Aarti Shah 24 Feb 2021 // 11:19PM GMT
The transformed media and political environment has given rise to a “post-objective” state of journalism, said Punchbowl News founder Jake Sherman during a session at PRovoke North America.
The session, “How the Disrupted Public is Re-Positioning a Role for Public Affairs,” explored how public affairs has become more contextual than transactional. Daniel Schwarz, SVP of public affairs at Hill+Knowlton Strategies, also participated in the discussion that was moderated by Paul Holmes.
Sherman said the age of “both sides” journalism has been disrupted by proliferation of mis-and-disinformation. "We've come to almost a post-objective stage in journalism...It's not productive for the media to be spreading disinformation just because that's what someone said.”
His new venture Punchbowl News emerged as part of the era of the individual creator — garnering a similar audience to massive networks with a fraction of the staff. "I believe too much of the media is giving people a place to agree with their own opinions,” he said. “Our goal is to be a place to understand what drives leaders to do what they're doing."
The most notable change for public affairs has been news and politics moving from a one-way channel to more democratic with greater participation across society. Sherman noted this has been “a positive” and the traditional top-down media and political structure “have not created the feedback loop that’s available for a variety of products.”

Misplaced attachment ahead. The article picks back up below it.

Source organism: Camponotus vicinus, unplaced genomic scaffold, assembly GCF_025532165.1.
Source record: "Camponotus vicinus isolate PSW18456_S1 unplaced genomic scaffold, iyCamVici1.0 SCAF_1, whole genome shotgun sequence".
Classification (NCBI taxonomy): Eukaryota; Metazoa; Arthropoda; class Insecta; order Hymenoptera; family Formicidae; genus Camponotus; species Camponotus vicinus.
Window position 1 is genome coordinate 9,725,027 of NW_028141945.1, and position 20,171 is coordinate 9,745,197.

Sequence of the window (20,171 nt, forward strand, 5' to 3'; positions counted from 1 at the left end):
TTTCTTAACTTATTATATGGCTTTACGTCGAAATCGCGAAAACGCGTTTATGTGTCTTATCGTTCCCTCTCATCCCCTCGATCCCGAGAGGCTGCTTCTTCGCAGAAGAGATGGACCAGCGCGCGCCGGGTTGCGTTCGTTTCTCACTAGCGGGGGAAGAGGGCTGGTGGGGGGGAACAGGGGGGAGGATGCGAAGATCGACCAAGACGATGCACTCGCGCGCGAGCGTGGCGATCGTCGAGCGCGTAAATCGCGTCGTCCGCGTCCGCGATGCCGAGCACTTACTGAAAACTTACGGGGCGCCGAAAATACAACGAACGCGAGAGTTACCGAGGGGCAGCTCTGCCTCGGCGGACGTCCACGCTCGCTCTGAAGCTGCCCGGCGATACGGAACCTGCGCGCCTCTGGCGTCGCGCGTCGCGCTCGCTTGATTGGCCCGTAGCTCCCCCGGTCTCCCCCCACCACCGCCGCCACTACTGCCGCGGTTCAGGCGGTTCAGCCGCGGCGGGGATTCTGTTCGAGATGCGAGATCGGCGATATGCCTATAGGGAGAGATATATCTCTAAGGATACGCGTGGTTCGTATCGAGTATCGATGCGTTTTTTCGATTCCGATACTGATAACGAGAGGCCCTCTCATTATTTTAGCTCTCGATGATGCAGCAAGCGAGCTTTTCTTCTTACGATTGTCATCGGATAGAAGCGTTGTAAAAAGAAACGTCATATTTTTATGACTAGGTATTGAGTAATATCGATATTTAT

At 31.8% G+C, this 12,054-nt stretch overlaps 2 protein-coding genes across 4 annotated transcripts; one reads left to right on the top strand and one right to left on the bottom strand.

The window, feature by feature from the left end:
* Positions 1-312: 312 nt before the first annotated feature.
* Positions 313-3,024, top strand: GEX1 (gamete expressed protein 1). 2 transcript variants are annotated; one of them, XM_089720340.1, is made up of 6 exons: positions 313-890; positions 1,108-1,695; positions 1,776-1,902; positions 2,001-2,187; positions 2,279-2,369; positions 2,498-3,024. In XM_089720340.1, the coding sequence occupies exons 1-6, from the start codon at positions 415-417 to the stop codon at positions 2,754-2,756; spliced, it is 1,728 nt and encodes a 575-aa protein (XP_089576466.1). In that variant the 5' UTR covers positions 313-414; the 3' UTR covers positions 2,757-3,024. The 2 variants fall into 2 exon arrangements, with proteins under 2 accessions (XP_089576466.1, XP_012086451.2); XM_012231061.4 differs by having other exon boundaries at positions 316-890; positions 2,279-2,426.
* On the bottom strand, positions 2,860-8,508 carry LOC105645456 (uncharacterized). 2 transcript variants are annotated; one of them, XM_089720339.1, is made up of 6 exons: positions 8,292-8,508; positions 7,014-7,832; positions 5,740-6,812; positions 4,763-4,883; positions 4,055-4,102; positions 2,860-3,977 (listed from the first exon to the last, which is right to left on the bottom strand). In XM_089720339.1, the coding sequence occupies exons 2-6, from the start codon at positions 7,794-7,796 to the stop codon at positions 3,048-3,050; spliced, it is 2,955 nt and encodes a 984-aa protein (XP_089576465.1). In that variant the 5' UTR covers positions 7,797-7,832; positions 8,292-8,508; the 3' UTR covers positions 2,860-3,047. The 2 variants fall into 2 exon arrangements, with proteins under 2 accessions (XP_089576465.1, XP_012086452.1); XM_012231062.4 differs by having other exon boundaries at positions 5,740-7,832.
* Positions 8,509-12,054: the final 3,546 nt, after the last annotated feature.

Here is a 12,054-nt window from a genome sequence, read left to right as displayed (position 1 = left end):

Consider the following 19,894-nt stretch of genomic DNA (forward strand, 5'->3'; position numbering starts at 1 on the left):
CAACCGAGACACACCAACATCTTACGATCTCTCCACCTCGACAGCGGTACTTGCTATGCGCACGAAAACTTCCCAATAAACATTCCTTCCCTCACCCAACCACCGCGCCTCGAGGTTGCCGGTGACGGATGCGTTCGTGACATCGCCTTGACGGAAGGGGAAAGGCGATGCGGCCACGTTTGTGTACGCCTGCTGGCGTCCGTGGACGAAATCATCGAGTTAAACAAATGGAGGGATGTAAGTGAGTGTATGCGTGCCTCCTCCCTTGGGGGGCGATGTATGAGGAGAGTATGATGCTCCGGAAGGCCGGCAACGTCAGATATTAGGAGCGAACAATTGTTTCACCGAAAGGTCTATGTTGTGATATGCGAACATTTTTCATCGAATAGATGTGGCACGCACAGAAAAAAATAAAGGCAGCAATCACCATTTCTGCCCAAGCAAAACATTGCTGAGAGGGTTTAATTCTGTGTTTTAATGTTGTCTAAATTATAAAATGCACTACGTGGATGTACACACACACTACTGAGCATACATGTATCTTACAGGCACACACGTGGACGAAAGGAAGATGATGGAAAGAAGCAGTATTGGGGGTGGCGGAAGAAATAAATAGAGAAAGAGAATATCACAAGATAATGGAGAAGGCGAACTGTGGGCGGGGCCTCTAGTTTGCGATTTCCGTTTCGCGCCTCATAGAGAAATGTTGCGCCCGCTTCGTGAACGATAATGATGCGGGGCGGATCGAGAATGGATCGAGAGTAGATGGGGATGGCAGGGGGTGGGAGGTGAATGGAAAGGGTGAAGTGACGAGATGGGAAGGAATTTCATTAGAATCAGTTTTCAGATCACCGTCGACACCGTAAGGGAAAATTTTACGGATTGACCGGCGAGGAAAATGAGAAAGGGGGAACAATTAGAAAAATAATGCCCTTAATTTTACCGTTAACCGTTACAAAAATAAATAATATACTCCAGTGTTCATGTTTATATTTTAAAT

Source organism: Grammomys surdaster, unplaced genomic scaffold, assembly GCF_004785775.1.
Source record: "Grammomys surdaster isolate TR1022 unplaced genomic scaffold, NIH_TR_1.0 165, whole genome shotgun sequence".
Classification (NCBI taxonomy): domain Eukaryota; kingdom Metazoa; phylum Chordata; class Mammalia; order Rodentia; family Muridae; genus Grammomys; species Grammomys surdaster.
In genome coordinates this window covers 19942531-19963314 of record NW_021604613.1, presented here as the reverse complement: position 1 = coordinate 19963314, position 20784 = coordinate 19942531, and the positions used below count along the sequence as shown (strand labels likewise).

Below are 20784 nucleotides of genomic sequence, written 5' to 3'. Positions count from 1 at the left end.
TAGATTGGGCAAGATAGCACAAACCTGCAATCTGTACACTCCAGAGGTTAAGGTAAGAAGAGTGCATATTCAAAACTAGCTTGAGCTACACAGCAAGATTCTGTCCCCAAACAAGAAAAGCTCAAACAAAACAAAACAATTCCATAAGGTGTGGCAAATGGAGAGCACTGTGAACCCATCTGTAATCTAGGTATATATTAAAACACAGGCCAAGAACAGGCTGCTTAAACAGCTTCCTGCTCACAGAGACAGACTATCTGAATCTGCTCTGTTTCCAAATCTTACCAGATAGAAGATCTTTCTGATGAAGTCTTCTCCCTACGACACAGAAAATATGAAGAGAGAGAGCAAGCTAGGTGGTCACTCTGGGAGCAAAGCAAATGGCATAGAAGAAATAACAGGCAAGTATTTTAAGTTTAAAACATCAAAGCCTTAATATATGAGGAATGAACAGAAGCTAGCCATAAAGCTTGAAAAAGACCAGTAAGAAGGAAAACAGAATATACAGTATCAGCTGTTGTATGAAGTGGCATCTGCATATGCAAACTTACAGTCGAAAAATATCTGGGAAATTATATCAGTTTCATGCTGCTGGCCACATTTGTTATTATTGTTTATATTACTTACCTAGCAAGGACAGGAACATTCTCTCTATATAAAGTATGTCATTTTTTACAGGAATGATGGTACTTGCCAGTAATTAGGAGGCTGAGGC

In particular, Schwarz pointed out, “the ease with which a single tweet could change an event over the next 24 hours did not exist before.” In turn, public affairs has expanded beyond having the right people in any particular room.
"Having that wider perspective on things is important, as decisions don't just happen in one spot," Schwarz said. "We're moving away from public affairs as more of a transactional approach to being more about building a strategy and comms framework for having an impact."
The panel also discussed the ultimate legacy of Donald Trump, which depends, to some degree, on your vantage.
“He is the most powerful Republican in Republican districts,” said Sherman. “He’s incredibly popular with the base, so if you’re out of step with him, you’re out of step with Republicanism." Even so, Sherman noted the “tribalized nature of politics is not something new to Trump."